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Wetlands project at tip of Africa shows the way to ecological recovery

A wetlands project close to the southern tip of Africa is a shining example of environmental recovery that needs to be replicated the world over if we are to turn the tide on wetland loss

The Nuwejaars Wetlands Special Management Area (NWSMA), close to Cape Agulhas, is a unique conservation venture made up of 25 landowners who have signed title deed restrictions to protect the area. With the Elim community, they are working to restore these wetlands to ecological health for the benefit of people and nature.

The work at Nuwejaars is exactly what is being advocated for this year’s World Wetlands Day (2 February) with its focus on the restoration of wetlands and their importance as a source of freshwater. Through the restoration work taking place at Nuwejaars, including invasive alien clearing and rehabilitation along a 5km stretch of the river, a team of six now also enjoys secure, full-time employment.

These wetlands play a key role in securing regional groundwater flow for downstream communities and towns. They are also internationally important from a conservation perspective, feeding the Heuningnes Estuary at the CapeNature De Mond Reserve, a Ramsar site (one of South Africa’s 26 wetlands of international importance) and an Important Bird and Biodiversity Area, and with examples of critically endangered fynbos types.

A vital part of the work at Nuwejaars is the restoration of palmiet, a unique indigenous plant that helps to purify water and sequester carbon. Thousands of years ago, dense stands of palmiet dominated these wetlands and over the centuries, they likely formed the basis of the peat-like soils found here. Peat wetlands are vital in the fight against climate change, storing carbon for as long as it remains waterlogged, while helping to reduce the impact of floods.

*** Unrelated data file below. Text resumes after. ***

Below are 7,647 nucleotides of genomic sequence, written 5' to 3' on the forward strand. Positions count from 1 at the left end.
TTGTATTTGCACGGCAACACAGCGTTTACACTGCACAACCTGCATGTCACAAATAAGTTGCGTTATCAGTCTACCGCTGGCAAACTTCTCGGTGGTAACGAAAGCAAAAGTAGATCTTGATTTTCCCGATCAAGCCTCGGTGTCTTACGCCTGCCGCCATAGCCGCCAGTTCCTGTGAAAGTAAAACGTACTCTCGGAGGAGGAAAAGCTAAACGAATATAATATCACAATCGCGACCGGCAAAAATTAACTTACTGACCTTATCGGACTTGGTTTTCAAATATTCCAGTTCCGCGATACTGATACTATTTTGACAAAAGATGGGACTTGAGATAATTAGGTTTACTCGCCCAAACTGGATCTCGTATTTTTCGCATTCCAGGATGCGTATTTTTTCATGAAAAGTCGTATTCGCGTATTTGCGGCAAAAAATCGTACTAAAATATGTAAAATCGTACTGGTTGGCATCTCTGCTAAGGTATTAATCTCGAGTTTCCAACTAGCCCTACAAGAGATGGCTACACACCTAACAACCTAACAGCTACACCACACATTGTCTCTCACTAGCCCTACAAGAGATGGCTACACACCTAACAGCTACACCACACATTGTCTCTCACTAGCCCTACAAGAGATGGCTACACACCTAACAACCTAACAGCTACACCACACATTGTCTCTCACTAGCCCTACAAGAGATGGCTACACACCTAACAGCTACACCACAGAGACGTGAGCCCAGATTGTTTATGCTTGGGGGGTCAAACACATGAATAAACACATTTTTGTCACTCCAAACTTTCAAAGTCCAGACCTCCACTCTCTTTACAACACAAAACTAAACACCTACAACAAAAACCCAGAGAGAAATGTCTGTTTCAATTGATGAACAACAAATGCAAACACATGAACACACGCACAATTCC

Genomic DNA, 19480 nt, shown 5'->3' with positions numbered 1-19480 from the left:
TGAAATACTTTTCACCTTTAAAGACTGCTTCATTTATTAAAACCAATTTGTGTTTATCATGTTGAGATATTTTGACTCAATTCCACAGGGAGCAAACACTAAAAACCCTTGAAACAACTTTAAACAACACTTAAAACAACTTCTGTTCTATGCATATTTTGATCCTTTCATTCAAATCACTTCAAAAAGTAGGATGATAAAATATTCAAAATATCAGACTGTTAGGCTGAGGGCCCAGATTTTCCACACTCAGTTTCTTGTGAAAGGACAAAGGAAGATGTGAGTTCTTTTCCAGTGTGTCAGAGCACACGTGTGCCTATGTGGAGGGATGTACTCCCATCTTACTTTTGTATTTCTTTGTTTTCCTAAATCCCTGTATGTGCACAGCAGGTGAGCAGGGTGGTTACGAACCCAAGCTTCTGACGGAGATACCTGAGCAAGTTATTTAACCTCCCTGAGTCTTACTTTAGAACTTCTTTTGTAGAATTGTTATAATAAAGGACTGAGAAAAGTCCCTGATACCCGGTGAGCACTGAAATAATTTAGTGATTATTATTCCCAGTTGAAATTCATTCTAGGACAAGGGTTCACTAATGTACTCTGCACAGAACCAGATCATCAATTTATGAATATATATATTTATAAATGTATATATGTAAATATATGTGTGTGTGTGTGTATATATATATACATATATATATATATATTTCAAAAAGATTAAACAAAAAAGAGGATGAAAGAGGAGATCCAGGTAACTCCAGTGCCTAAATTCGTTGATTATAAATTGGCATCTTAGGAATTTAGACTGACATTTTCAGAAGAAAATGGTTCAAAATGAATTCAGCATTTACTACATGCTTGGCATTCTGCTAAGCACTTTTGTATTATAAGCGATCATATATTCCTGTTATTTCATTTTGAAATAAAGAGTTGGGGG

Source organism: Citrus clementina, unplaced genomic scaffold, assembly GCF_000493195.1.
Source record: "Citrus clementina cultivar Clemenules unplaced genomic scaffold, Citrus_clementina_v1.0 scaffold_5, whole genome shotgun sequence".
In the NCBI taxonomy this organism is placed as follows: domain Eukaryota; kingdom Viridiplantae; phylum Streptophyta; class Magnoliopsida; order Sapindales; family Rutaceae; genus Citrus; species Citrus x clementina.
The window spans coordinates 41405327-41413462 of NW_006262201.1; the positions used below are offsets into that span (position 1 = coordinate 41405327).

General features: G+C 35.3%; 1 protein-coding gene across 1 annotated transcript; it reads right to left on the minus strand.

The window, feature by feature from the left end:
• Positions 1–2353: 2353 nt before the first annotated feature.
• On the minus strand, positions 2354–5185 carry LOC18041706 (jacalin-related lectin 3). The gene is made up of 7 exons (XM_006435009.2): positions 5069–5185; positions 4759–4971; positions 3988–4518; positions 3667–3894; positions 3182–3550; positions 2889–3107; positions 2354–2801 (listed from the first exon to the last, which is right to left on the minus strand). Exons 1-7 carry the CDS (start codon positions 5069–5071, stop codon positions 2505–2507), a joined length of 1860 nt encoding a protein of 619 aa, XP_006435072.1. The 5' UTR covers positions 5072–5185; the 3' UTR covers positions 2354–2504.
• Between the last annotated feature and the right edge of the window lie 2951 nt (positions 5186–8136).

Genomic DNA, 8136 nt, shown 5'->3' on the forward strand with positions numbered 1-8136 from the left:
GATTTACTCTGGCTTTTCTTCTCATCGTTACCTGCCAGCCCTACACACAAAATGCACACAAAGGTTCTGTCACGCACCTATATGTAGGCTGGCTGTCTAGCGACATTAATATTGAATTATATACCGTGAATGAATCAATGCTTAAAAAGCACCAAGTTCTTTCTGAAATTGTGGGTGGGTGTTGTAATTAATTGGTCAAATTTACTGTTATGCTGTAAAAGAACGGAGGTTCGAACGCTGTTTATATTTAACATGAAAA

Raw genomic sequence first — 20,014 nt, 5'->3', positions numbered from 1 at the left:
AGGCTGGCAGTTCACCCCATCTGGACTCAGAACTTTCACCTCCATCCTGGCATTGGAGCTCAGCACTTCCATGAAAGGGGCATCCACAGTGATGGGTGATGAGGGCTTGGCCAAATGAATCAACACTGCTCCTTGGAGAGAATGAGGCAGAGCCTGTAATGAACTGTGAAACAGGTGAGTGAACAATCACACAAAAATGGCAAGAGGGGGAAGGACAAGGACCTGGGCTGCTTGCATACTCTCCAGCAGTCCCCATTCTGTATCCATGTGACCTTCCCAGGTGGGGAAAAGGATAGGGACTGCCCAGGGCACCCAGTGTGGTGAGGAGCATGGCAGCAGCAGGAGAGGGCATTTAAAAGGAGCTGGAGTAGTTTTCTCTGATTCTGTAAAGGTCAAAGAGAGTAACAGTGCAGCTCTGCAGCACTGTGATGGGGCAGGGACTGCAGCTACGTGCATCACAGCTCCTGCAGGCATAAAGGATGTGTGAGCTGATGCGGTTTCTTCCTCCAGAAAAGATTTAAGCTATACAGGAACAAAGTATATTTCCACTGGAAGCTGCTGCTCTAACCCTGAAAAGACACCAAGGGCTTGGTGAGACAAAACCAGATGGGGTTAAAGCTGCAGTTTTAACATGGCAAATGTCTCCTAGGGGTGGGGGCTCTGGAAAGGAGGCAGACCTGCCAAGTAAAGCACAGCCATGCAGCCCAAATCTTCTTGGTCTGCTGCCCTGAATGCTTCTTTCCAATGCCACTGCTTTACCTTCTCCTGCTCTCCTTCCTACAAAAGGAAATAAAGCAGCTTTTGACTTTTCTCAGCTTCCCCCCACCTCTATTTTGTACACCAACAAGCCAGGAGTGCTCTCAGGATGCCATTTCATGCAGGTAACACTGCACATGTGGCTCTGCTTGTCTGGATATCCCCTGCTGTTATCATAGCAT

By the late 1990s, many of these special wetlands faced increasing threats. In many places, they were overrun by invasive alien plants, which reduced water flows by up to 10%, and they became increasingly degraded. This was one of the reasons a group of founding landowners decided in the early 2000s to create this conservation venture. WWF South Africa has been supporting the work since 2018.

Dirk Human, the chair of the NWSMA and owner of Black Oystercatcher Wines, comments, “WWF South Africa recognises the ecological importance of this area, and the role our wetlands can play well beyond our borders. We’re extremely grateful for their direct support of over the past three years, and their belief in our work long before that, and we look forward to working with them for a long time to come.”

Jan Coetzee, Land Programme Manager with WWF South Africa, says, “We are very happy to be working with the NWSMA team whose commitment to the cause is clearly evident through the variety of interventions they have been willing to take – from alien clearance to controlled burns and replanting of indigenous species. They have shown how, by working together, we can restore wetlands to ecological health for the benefit of the natural world and current and future generations.”